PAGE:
Pacific Northwest Cycling Culture
My vacation to Seattle & Portland was 3 weeks ago. I spent a week out west–4 days in Seattle, 1 at Mt Hood, and 2 in Portland. None of it was enough. I’ve been told by scads of people about the enormous bike culture in the Pacific Northwest–particularly in Portland. They were all right.
Maybe it was because I spent more time in Seattle, but I almost got the sense bike culture was stronger in Seattle than Portland. In fact–I was altogether, quite taken with Seattle. I love being both on the ocean close to epic mountains. But back to the bikes–fixies rocketing through city streets, bikes chained to every lamppost….the fleet of bike commuters unloading off the morning ferry from Bainbridge Island, commuter bikes….e-v-e-r-y-w-h-e-r-e. It was embraced, fully, by the city. As I walked the streets of downtown there were all kinds of people, tall, elegant, european looking men with pinned pants and leather satchels, polished women, native american citizens, outdoorsy types with high-tech clothing on their way to the office, a fair number of homeless and clearly heroin addicted souls, and the next generation of whatever comes after the grunge era. Maybe it was because it wasn’t raining all week, and it had, by local accounts, been cold and dreary until the week we arrived. But Seattle had a very positive vibe for me and I liked it–a LOT.
I learned that any new office building that is built must have bike racks and showers for employees to encourage bike commuting. Anyone who has been stuck on Interstate 5 will understand what a good thing this is, green economy notwithstanding. I started to just enjoy looking at everyone’s ride–the amount of style and personalization each commuter bike had. Some were beaters but other were truly beautiful, unique, funky, classic, original machines. And they were everywhere–every corner, every railing.
The cycling was just one part of it though–with the flagship REI Store located in Seattle, as well as Northface, Columbia, and Nike stores–the temperate climate, the epic rugged scenery, and the natural beauty of the area, blended with the high-tech, nearly cosmopolitan downtown Seattle, and yes, a coffee shop on every. single. block. This was a place I could get used to.
Of course, if it rains as much as the says it does, I’m sure I’d grow depressed and hate it. I need my Vitamin D. But when the sun shines in Seattle–it’s a pretty great place.
Mt Rainer: We visited Rainer for a day. Visiting a place referred to as Paradise–for the fields of colorful wildflowers that only bloom in August–we were surprised when we arrived to 10-15 feet of snowpack high in the park. Where the ground was bare, flowers erupted, but the rest of it was dirty, deep, glacial snow. Paths were blocked by it, and the streams still rushed violently. Rainer stayed blocked by clouds, but it’s 14,411 feet peeked out and it’s hard to describe the massive beauty of this stratovolcano. I was most impressed by cyclists in the park climbing, climbing, climbing.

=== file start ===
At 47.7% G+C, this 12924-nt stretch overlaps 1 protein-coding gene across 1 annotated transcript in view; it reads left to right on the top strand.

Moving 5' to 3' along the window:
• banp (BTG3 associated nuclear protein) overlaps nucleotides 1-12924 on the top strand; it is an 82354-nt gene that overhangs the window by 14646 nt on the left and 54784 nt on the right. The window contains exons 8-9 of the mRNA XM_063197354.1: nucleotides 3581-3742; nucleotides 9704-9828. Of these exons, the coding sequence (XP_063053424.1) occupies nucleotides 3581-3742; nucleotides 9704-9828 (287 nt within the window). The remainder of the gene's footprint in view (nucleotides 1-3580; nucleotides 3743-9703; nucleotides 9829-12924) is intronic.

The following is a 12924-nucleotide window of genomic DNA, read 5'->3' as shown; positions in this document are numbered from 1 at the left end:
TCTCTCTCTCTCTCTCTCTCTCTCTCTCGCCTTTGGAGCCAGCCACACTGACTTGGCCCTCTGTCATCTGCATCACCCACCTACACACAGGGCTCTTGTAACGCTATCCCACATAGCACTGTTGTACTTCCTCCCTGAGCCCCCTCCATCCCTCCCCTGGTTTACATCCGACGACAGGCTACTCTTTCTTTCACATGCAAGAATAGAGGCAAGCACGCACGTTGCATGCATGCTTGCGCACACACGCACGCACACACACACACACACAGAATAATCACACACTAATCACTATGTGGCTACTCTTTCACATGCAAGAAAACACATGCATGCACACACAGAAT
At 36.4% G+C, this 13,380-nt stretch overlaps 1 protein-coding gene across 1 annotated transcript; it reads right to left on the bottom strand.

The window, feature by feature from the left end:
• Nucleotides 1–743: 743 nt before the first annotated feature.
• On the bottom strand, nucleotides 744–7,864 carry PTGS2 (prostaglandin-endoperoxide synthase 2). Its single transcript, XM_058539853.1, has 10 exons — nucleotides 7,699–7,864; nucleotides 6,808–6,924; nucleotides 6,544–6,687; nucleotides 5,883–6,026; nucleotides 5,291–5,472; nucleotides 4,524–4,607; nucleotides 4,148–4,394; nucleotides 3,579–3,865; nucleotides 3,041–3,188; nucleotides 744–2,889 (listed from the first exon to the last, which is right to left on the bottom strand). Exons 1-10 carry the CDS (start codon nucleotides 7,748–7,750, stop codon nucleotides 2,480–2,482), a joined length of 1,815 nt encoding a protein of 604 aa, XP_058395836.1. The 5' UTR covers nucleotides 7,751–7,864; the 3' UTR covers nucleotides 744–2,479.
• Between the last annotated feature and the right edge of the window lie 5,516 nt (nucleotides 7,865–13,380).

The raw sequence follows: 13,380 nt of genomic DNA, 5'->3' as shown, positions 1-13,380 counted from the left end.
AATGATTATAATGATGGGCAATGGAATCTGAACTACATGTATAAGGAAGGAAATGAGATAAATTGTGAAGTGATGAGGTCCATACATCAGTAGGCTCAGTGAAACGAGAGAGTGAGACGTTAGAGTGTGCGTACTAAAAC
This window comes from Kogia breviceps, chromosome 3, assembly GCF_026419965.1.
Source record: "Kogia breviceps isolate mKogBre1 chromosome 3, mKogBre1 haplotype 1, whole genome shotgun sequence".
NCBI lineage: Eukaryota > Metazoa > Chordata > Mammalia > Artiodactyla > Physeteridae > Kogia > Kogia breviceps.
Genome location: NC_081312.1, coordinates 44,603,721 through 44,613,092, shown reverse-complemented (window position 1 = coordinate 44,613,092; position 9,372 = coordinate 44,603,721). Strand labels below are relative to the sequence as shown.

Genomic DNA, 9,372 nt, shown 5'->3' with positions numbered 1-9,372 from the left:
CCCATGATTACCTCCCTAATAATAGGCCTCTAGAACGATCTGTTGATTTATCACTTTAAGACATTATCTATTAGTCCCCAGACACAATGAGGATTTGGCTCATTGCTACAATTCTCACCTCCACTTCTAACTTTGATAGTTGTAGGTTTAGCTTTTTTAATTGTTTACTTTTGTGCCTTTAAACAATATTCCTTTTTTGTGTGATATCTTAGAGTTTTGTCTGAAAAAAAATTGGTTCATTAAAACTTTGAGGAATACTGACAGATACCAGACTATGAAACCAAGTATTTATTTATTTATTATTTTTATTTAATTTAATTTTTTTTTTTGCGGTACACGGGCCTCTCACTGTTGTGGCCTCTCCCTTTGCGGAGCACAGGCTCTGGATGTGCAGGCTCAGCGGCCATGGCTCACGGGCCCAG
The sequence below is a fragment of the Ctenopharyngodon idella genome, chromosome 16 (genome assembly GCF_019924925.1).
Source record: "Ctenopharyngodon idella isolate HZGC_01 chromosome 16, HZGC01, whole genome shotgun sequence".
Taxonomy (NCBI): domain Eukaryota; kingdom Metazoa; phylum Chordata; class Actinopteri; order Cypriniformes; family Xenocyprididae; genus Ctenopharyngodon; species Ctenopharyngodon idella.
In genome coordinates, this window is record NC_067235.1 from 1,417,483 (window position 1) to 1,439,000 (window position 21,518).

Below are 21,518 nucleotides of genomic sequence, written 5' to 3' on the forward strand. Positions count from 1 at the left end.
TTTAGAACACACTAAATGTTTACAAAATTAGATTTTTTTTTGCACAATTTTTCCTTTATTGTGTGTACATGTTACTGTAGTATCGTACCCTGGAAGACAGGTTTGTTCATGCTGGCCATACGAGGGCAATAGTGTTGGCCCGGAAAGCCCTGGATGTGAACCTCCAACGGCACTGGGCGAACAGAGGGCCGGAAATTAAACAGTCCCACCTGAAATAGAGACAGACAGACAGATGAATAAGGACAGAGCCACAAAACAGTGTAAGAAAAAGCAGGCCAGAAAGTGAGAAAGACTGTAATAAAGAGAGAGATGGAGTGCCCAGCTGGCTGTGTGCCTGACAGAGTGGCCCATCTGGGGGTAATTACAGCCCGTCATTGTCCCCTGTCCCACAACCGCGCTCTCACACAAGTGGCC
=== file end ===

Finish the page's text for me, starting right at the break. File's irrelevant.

The intent during this trip was to rent mountain bikes at a place called the Ski Bowl at Mt Hood. I had been looking forward to mt. biking out here and adding it to the list of great places I’ve mountain biked in North America. Going to Mt Hood was kind of like entering the Twilight Zone. We drove through a town called Government Camp and could not locate anyone over the age of 20 in the whole town. It was–strange. There were discarded beer and Red Bull cans in the streets, weeds popping from the sidewalks, all amidst a backdrop of beautiful rugged architecture that looked like a resort in Aspen. It was as if the developer ran out of money, didn’t finish building the resort town, and left. Feeling out of our element–we killed our plans to rent bikes and drove up to the Timberline Lodge where the snowboarders and ski bums were still playing in the snow. They were pretty impressive.
As we checked into our hotel on the riverfront, we heard the concierge giving another guest directions to the infamous Voodoo Doughnuts. This was a definite on the list and it did not disappoint. We waited in line, a quick 10 minutes, for what was hands down the most pleasurable donut experience of my entire life (sorry Kane’s, my hometown shop was named better than Voodoo by Bon Appetit magazine but I disagree…Voodoo wins).
But back to bike culture–on our last night purely by chance they had an independent documentary film festival for bikes & beer called “Clips of Faith,” on the lawn next to our hotel on the riverfront. We didn’t even plan this and here’s yet another example of how pervasive bikes are in the fabric of Portland’s community.
I’ll be back~